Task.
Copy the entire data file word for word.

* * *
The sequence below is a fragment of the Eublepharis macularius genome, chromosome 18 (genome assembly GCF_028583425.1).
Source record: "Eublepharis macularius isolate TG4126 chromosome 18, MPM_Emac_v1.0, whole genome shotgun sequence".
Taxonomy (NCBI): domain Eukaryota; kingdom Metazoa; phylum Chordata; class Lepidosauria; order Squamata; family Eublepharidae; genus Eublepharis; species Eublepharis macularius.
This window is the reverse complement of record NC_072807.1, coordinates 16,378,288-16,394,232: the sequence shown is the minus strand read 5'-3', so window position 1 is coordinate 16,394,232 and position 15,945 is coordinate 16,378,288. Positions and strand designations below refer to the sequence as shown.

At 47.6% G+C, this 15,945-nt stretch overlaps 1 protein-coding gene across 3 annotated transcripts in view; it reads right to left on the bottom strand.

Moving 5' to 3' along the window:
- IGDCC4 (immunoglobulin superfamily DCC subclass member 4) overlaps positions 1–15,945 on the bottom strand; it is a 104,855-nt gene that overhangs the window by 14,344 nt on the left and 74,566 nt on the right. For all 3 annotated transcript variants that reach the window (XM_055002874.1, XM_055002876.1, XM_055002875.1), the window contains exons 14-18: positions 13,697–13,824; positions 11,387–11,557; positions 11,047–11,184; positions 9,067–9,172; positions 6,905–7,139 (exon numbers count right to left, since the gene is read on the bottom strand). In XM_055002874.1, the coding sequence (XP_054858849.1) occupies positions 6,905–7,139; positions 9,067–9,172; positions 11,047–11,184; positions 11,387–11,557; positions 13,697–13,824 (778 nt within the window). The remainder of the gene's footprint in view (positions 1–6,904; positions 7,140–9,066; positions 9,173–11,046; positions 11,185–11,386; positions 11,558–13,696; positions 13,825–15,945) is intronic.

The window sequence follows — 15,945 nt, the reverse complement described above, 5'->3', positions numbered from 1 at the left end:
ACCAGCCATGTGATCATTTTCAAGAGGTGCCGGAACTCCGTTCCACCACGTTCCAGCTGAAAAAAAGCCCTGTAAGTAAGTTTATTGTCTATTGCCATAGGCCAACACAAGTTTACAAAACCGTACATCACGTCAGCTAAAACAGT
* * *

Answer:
The sequence below is a fragment of the Eublepharis macularius genome, chromosome 18 (genome assembly GCF_028583425.1).
Source record: "Eublepharis macularius isolate TG4126 chromosome 18, MPM_Emac_v1.0, whole genome shotgun sequence".
Taxonomy (NCBI): domain Eukaryota; kingdom Metazoa; phylum Chordata; class Lepidosauria; order Squamata; family Eublepharidae; genus Eublepharis; species Eublepharis macularius.
This window is the reverse complement of record NC_072807.1, coordinates 16,378,288-16,394,232: the sequence shown is the minus strand read 5'-3', so window position 1 is coordinate 16,394,232 and position 15,945 is coordinate 16,378,288. Positions and strand designations below refer to the sequence as shown.

At 47.6% G+C, this 15,945-nt stretch overlaps 1 protein-coding gene across 3 annotated transcripts in view; it reads right to left on the bottom strand.

Moving 5' to 3' along the window:
- IGDCC4 (immunoglobulin superfamily DCC subclass member 4) overlaps positions 1–15,945 on the bottom strand; it is a 104,855-nt gene that overhangs the window by 14,344 nt on the left and 74,566 nt on the right. For all 3 annotated transcript variants that reach the window (XM_055002874.1, XM_055002876.1, XM_055002875.1), the window contains exons 14-18: positions 13,697–13,824; positions 11,387–11,557; positions 11,047–11,184; positions 9,067–9,172; positions 6,905–7,139 (exon numbers count right to left, since the gene is read on the bottom strand). In XM_055002874.1, the coding sequence (XP_054858849.1) occupies positions 6,905–7,139; positions 9,067–9,172; positions 11,047–11,184; positions 11,387–11,557; positions 13,697–13,824 (778 nt within the window). The remainder of the gene's footprint in view (positions 1–6,904; positions 7,140–9,066; positions 9,173–11,046; positions 11,185–11,386; positions 11,558–13,696; positions 13,825–15,945) is intronic.

The window sequence follows — 15,945 nt, the reverse complement described above, 5'->3', positions numbered from 1 at the left end:
ACCAGCCATGTGATCATTTTCAAGAGGTGCCGGAACTCCGTTCCACCACGTTCCAGCTGAAAAAAAGCCCTGTAAGTAAGTTTATTGTCTATTGCCATAGGCCAACACAAGTTTACAAAACCGTACATCACGTCAGCTAAAACAGT